# Why most of the planetary orbits are ellipitical?

1. Nov 14, 2007

### hongkongrubbish

theoretically by GMm/r^2 = mv^2/r, planets in a particular distance to the star will move in the corresponding velocity in order to maintain a circular orbit...
either over speed they will pass by the star, or under speed they will be attracted towards the star in a spiral way

So why are there elliptical orbits?

Last edited: Nov 14, 2007
2. Nov 14, 2007

### mgb_phys

Circular is just a perfect case of eliptical.
In natue there is no such thing as a circle it only exists in mathermatics. Measured in enough detail, all circles will be slightly eliptical to some degree.
Planetary orbits are almost circular, the earth's is only about 4% eliptical.

It is due to the effects of all the other planets both now and when the orbits were first forming.

3. Nov 14, 2007

### Janus

Staff Emeritus
If a planet in a circular orbit increases its speed, it begins to climb away from the star. As it does so, it loses kinetic energy to make up for the gravitational potential it gains, and loses speed. At some point, v becomes small enough that GMm/r^2 > mv^2/r, and the planet begins to fall back in towards the star gaining velocity again. It eventually gains enough speed that GMm/r^2 < m^2/r and it starts climbing back out again(this will happen at its orginal distance from the star) till it reaches the distance where it starting falling in, and repeats the cycle. IOW, it enters a elliptical orbit with its starting distance as the periapis. The only way it will leave the star is if its velocity increase to 141.4% of that needed to maintain the circular orbit at its given distance. This is known as the escape velocity.

If the planet loses speed, The reverse happens. It starts to fall in until it picks up enough speed to fling it back outward and when it reaches its orginal distance it starts to fall back in again. It enters an elliptical orbit with the original distance as the apoapis. It will not "spiral in". Only if it loses enough velocity such that the new periapis falls below the surface of the star will it hit the star. Using the Earth as an example, this would require the Earth to lose nearly all of its 30 km/sec orbital velocity.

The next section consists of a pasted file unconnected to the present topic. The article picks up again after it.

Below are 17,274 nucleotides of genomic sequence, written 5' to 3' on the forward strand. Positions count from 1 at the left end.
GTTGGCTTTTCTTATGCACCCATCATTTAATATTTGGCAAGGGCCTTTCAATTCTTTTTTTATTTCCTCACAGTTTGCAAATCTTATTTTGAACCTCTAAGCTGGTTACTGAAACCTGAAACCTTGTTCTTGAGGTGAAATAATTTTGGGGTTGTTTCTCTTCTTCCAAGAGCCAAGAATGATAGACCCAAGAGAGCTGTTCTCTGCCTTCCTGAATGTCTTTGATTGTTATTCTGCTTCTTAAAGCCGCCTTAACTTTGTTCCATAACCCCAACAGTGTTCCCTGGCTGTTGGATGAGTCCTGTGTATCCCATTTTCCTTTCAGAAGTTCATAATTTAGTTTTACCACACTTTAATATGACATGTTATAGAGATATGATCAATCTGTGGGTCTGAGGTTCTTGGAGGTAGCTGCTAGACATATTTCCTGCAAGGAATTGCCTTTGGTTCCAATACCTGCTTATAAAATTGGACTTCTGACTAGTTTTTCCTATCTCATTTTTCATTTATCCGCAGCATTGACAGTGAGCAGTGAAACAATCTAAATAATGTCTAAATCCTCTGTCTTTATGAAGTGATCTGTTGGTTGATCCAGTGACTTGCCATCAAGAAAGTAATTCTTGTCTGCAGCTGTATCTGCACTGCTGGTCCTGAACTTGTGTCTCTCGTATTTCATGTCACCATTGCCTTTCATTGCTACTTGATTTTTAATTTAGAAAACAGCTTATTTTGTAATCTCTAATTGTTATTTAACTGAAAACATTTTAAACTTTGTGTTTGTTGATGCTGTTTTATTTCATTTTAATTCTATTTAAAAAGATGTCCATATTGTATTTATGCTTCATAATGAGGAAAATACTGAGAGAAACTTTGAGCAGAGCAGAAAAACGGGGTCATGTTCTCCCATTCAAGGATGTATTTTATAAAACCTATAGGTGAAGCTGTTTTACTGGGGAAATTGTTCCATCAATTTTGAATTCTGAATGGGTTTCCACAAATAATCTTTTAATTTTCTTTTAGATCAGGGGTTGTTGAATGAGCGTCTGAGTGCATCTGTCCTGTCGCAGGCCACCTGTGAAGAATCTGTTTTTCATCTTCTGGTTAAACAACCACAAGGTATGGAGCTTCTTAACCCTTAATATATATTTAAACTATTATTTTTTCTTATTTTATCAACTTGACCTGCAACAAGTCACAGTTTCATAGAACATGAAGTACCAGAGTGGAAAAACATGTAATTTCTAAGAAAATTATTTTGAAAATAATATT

4. Nov 16, 2007

### BrainTeaser48

Not only does the Sun's gravity effect the trajectory of the planets, but the reverse is true as well. The Sun wobbles with the gravitational infuence of the planets. And as a result of this non-uniform rotation about a "central" solar-system gravitational axis, planetary motion about the Sun has been perturbed, thus an eliptical orbit. I believe the eliptical orbits follow the shift of the Sun's orbit like the tides on Earth follow the influence of Luna. Exagerated versions of this effect have led to the discovery of high mass planets circling other stars, because those stars act like binary systems in their degree of wobble and highly exagerated eliptical orbits (determined by shadow phase observations).

5. Nov 16, 2007

### hongkongrubbish

Thank you all !! :)
So in conclusion the elliptical orbits are the results of combined gravitational forces from other planets and stars. Does it mean that the orbits are actually changing their shapes with time?

6. Nov 16, 2007

### mgb_phys

For small enough values of 'change' yes. Although the inertia of a planet is pretty large so they tend to move pretty regularly.
Planets orbits are presumably stable over long periods ( we are still here !) but proving that is one of the famous (semi) unsolved problems in maths.

7. Nov 18, 2007

### BrainTeaser48

Yes, Our star the Sun has a distinct vibration associated with the effects of planetary forces which has been measured.

8. Nov 28, 2007

### natski

Some orbits can change their eccentricity dramatially over time but remain stable due to the Kozai mechanism, where inclination and eccentricity swap over for each other.

9. Oct 28, 2009